___^__^^_ The observation that HPV-related cancers may be linked to immunosuppression has led us to focus this competitive renewal on a population that is receiving strong immunosuppressive drugs for extended periods of time, i.e., renal and cardiac organ transplant patients (OTR). These patients experience a high incidence of what may be an HPV-associated cancer, squamous cell skin cancer (SCSC). We posit that transplant populations are the best model to study the effect of immunosuppression on HPV infection and the association between HPV and SCSC because transplant patients are now living longer with theirtransplants, the prevalence of SCSC sharply increases with time since transplant, these patients often have multiple and aggressive SCSC tumors, and SCSC will ultimately affect the majority of transplant patients. In this project we propose two complementary but separate population-based studies to investigate the role of HPV in renal and cardiac OTR. The first study we propose is a nested case-control study that will be able to assess 1) if there are high-risk genus beta HPV types that are associated with an increased risk of SCSC;2) whether pre-transplant HPV antibodies predict SCSC;and 3) if patient risk factor data (including history of sun exposure, skin type, eye color, medication use, and other exposures) gathered in an in-person interview and integrated with measures of genus beta HPV types together predict which patients are at increased risk of SCSC. The second study is a longitudinal study designed to explore the kinetics of HPV infection with repeated sample collection over a 2-year period, starting with a pre-transplant sample. All patients transplanted in 2008 and 2009 who are residents of the local area will be invited to participate. In this longitudinal study we will assess 1) whether the number of HPV DNA types, antibody response, or viral persistence increases with time since transplant and 2) the effect of changes in levels of cell-mediated immunity on HPV infection status (as measured by various markers of HPV) over time. Our HPV Program Project group has a long track record of interdisciplinary collaboration, and we plan to develop a new direction for our work that employs recently developed laboratory techniques that are specific to studying genus beta HPV types.. Our studies may contribute to a more complete understanding of the role of genus beta HPV types in SCSC and the role immunosuppression plays in HPV activation. If a strong link between specific HPV types and SCSC can be verified, there may be evidence to suggest clinical trials of HPV vaccines to modify the risk of SCSC in OTR. Lay Summary: This study will examine the risk of squamous cell skin cancer and its relationship to human papillomavirus in a high-risk group. If a clear association can be shown in this study and others like it, future work could explore prevention and treatment of this type of skin cancer in different populations.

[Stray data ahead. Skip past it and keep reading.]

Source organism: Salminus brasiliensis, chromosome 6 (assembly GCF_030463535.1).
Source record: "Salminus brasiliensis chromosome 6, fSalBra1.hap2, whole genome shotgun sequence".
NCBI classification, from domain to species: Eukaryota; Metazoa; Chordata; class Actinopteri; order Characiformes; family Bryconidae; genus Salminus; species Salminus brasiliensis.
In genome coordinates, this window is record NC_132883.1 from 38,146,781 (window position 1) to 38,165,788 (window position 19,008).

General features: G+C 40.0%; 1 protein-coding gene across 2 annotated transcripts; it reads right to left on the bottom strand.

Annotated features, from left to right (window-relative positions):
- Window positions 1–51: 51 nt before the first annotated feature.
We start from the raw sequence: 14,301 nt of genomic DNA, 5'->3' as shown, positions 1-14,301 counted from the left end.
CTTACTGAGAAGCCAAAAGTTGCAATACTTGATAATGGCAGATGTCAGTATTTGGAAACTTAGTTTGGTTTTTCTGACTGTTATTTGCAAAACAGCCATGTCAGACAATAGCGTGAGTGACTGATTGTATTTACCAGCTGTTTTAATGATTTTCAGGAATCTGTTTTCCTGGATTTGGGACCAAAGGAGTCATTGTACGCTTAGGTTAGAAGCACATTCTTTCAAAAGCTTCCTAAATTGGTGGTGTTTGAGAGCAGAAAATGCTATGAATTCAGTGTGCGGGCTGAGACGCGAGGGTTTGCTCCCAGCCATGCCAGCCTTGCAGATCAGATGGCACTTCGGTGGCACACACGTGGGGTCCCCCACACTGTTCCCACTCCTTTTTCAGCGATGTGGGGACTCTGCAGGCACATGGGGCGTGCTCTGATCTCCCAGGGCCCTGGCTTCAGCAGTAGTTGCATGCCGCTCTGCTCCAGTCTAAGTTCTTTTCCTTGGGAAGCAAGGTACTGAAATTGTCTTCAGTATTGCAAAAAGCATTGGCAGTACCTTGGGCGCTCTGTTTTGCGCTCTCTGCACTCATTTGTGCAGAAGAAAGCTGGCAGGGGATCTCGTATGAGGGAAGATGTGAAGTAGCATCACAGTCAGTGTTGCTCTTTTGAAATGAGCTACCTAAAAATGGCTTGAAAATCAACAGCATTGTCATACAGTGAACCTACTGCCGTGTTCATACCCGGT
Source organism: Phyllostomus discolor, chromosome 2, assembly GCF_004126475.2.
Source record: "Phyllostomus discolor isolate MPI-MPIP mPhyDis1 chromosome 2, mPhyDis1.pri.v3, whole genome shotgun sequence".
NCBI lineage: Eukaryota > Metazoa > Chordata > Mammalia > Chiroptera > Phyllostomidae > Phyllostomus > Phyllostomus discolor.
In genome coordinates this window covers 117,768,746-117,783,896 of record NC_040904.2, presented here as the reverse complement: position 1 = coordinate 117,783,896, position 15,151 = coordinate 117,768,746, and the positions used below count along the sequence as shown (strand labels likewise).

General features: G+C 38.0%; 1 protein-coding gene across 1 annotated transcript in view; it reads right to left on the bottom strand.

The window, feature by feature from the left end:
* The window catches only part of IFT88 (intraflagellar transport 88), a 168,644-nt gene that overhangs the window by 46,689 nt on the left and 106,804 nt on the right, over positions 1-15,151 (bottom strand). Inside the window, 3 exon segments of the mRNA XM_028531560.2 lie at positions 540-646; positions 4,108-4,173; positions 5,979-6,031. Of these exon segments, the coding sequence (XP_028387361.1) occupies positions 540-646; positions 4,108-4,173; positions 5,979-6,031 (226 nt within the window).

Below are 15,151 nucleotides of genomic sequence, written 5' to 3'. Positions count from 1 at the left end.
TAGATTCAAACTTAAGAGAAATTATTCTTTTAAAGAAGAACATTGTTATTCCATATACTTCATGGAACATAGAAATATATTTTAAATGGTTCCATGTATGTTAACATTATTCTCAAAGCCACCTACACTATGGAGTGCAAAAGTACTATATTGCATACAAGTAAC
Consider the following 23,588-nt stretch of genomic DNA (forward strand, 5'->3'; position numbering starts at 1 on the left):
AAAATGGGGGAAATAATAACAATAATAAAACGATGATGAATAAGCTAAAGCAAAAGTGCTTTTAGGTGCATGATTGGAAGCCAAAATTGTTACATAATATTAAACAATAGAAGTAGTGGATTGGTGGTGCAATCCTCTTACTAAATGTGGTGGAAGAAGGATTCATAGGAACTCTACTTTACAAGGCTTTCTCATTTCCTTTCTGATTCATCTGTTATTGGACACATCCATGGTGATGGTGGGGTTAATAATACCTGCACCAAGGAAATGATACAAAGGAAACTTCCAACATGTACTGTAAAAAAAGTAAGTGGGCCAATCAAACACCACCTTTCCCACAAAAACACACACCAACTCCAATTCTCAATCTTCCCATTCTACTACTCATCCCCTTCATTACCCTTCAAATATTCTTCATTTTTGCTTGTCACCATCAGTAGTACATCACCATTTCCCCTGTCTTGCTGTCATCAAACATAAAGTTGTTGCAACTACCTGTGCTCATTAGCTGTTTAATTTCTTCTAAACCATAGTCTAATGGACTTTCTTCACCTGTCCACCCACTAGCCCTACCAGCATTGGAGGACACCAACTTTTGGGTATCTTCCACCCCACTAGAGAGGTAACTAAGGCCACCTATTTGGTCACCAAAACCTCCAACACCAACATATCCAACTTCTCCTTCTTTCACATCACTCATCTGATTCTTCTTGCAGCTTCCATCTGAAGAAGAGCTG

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National Cancer Institute (NCI)
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Fred Hutchinson Cancer Research Center
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